In Japan, not disturbing others in public is a central feature of the national personality. In America, bothering other people is treated as a right, a privilege and a life goal.
So it's no surprise that this Mutalk, a Bluetooth microphone that mutes your voice to those around you but not on the other end of the call, was invented in Japan. It was invented by a company called Shiftall (whose name should be said slowly and deliberately).
The device can be held and pressed over your mouth, or strapped onto your head.
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A mouthpad forms the seal, and a "moisture absorbing cushion" (i.e. spit filter) prevents you from drowning the mic inside. Both the cushion and the mouthpad are removable and washable.
Specifically, the claimed noise reduction is 20 decibels for normal speech; screaming into the mic gets a reduction of 30 decibels.
Perhaps this could see uptake in America, at least among the segment of the population that has grown accustomed to wearing things on their faces. There are certainly relevant applications: You can trash-talk while online gaming all you like, at midnight, without waking the spouse and kids. You could discuss sensitive information in public places. Over the phone, you could engage in petty gossip, mocking the fashion choices of someone sitting next to you in a coffee shop without them hearing it.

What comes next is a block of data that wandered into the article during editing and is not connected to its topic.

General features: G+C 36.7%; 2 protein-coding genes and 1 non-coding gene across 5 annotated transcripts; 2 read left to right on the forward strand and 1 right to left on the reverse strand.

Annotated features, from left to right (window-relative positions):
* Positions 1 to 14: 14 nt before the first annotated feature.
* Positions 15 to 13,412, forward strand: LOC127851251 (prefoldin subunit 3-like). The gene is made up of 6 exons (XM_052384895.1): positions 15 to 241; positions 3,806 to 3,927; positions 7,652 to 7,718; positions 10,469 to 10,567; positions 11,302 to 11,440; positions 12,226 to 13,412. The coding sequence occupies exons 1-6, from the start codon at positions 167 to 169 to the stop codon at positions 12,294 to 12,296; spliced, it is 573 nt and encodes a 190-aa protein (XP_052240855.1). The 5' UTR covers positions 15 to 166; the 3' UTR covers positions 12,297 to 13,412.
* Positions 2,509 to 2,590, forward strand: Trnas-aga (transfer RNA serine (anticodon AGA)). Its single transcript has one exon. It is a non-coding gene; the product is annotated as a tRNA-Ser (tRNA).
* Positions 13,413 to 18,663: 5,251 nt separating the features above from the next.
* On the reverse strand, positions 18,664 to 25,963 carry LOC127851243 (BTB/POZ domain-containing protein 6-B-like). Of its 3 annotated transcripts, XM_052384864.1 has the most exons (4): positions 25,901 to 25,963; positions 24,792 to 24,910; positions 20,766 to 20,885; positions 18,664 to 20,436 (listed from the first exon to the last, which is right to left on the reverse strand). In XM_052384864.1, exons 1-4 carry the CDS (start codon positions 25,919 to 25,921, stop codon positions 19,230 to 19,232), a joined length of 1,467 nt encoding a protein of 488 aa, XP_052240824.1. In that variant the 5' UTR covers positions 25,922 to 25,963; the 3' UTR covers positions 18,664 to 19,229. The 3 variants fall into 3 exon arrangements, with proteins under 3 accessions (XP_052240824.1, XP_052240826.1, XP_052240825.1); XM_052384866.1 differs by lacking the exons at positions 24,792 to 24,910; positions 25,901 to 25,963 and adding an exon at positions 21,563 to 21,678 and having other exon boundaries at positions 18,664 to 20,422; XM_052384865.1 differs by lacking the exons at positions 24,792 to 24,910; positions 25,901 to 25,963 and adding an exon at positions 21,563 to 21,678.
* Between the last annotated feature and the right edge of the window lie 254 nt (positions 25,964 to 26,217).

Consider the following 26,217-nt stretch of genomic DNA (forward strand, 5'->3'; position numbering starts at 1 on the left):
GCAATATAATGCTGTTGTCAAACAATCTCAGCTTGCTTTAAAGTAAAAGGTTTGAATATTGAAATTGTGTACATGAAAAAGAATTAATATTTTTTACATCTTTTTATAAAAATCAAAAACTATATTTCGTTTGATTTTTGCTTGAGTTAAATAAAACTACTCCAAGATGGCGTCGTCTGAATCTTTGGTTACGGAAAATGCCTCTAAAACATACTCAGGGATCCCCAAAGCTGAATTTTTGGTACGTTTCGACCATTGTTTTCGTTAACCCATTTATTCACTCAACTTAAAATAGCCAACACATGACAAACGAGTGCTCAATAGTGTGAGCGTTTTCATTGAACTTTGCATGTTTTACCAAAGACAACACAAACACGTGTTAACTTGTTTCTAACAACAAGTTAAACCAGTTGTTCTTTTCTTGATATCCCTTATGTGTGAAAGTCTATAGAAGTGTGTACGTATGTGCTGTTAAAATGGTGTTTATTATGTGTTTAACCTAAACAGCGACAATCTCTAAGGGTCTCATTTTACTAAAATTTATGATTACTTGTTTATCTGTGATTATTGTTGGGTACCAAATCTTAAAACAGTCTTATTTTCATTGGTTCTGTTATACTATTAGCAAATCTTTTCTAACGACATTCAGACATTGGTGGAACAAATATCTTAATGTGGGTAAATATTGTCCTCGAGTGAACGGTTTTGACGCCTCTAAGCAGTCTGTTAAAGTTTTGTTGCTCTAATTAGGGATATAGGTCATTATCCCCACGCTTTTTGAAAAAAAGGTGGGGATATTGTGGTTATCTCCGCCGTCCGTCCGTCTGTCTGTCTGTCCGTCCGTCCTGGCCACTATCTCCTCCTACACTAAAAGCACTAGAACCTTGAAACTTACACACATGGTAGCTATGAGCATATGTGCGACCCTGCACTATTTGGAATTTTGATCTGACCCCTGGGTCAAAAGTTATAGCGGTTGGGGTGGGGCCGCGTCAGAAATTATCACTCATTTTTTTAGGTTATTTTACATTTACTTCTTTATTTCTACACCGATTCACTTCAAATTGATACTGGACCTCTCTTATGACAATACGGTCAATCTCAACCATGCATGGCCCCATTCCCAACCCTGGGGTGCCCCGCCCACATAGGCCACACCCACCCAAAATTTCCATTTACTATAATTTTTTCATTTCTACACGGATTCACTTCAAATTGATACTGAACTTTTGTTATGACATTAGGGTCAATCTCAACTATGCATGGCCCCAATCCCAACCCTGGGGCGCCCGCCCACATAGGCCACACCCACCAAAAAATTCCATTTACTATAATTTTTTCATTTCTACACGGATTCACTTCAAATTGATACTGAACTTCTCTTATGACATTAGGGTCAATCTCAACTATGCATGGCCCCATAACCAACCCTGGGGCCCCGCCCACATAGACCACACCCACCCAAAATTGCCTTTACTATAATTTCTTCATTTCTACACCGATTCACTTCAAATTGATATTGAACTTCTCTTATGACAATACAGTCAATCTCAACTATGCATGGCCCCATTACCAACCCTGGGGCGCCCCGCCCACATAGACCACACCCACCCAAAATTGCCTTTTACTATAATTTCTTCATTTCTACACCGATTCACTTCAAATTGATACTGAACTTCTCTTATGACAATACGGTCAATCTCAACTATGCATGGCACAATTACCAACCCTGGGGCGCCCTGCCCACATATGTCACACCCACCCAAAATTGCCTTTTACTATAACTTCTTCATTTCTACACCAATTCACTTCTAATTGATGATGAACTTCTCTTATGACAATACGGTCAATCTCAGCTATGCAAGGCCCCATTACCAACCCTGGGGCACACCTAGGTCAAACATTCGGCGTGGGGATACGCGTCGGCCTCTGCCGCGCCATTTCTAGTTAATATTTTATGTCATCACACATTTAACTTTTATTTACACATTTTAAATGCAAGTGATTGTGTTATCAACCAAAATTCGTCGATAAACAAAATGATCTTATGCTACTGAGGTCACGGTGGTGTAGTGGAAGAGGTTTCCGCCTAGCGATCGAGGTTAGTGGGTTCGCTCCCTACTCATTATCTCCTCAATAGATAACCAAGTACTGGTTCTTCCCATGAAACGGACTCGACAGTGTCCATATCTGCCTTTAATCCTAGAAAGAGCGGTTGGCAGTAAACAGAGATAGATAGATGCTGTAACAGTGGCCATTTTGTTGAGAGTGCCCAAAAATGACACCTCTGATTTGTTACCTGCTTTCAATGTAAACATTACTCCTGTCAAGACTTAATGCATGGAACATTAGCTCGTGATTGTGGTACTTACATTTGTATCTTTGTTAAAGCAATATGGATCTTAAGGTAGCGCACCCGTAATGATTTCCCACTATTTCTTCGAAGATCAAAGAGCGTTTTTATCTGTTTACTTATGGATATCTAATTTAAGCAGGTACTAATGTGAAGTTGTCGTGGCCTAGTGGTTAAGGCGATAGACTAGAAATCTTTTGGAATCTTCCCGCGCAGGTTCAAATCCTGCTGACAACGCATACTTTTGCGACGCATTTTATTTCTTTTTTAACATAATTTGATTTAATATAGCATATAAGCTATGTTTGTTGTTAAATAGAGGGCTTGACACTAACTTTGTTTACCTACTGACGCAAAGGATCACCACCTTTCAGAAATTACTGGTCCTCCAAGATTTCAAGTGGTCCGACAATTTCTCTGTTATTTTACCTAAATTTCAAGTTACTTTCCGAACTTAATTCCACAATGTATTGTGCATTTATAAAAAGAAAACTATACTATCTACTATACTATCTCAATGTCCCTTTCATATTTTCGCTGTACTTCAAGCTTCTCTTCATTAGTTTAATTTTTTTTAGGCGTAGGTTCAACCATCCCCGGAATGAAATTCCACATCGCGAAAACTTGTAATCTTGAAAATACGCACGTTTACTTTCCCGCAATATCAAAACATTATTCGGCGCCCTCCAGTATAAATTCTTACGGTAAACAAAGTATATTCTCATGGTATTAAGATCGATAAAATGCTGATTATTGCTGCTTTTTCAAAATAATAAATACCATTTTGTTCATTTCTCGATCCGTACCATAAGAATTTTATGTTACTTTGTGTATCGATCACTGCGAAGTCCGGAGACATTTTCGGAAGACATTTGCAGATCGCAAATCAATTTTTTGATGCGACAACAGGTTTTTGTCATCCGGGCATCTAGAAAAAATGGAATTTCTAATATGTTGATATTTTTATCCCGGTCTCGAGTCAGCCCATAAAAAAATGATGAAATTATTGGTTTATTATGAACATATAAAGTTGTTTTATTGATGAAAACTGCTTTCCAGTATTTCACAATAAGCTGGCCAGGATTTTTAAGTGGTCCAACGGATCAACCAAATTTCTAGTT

An added plus is that it vastly improves the sound quality for the listener, at least according to this audio demonstration:
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The Mutalk will be released in January or February 2023 and will retail for ¥19,900 (USD $138).
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